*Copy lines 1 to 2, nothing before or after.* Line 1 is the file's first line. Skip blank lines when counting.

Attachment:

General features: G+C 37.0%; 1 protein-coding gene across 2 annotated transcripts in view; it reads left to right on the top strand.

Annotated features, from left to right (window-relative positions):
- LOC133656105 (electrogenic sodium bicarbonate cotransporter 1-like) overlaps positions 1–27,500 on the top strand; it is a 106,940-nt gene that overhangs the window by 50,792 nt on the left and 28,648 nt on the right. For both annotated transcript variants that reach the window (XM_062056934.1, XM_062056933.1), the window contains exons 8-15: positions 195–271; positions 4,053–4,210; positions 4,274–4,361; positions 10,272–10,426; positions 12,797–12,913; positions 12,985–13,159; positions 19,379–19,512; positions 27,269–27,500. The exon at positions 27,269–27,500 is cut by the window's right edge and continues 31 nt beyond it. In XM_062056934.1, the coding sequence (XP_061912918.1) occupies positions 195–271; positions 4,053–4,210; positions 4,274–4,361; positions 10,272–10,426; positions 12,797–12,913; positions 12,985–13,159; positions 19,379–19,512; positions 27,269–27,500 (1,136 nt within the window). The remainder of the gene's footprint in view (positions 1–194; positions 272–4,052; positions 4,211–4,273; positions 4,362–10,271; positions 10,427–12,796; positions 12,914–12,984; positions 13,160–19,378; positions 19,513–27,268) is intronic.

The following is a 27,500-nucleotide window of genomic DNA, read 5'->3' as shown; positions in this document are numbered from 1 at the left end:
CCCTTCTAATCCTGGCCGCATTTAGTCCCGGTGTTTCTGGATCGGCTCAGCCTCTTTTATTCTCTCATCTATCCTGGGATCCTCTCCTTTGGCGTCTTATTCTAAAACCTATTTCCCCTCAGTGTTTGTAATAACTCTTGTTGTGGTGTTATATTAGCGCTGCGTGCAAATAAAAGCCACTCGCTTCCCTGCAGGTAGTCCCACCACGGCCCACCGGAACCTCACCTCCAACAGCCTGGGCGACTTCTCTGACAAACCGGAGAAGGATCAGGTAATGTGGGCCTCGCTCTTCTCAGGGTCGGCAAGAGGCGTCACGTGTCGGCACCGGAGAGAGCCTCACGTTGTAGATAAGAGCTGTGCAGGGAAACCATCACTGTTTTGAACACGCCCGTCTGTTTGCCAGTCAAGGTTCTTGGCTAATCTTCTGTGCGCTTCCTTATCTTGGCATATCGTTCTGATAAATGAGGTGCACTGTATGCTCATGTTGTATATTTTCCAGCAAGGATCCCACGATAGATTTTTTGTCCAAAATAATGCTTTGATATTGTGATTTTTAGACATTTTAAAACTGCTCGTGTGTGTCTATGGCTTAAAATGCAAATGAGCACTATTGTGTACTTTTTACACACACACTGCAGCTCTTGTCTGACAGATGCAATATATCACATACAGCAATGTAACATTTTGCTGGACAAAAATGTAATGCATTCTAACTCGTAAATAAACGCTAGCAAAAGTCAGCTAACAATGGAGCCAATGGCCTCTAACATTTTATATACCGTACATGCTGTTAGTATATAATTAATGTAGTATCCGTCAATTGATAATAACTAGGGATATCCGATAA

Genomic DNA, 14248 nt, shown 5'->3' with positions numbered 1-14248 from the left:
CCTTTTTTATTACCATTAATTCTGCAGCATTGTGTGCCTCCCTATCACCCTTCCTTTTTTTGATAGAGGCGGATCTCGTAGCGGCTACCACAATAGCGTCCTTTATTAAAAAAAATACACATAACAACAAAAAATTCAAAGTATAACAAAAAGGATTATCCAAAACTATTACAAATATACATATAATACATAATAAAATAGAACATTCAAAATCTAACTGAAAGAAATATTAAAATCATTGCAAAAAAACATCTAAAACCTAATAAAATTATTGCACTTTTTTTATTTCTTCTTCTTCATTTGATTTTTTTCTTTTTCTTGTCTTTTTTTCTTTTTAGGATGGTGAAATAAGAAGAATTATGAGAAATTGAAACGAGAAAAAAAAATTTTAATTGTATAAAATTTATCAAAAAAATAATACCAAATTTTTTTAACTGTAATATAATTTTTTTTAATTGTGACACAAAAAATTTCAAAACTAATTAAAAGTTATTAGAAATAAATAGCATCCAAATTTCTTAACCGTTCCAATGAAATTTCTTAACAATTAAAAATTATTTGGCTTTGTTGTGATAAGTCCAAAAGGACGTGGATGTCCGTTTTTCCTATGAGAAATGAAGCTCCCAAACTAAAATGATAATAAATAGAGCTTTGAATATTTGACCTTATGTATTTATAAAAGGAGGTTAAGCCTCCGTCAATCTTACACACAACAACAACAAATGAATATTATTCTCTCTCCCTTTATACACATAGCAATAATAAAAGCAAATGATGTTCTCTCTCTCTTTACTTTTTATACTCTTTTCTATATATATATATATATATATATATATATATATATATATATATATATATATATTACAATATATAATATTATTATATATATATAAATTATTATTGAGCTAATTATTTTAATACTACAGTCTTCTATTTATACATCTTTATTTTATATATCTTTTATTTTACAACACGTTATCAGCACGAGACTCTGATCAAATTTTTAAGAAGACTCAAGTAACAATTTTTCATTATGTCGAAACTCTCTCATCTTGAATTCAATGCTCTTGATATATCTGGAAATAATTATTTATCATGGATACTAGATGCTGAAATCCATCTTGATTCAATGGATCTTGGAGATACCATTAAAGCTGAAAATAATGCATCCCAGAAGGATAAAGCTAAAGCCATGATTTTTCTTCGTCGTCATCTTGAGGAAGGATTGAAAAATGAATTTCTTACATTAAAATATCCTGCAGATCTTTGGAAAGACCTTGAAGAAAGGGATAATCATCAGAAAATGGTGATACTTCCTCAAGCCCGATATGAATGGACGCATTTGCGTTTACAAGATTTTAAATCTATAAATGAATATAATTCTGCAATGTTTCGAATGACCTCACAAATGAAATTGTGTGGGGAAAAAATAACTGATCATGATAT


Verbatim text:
General features: G+C 37.0%; 1 protein-coding gene across 2 annotated transcripts in view; it reads left to right on the top strand.

Annotated features, from left to right (window-relative positions):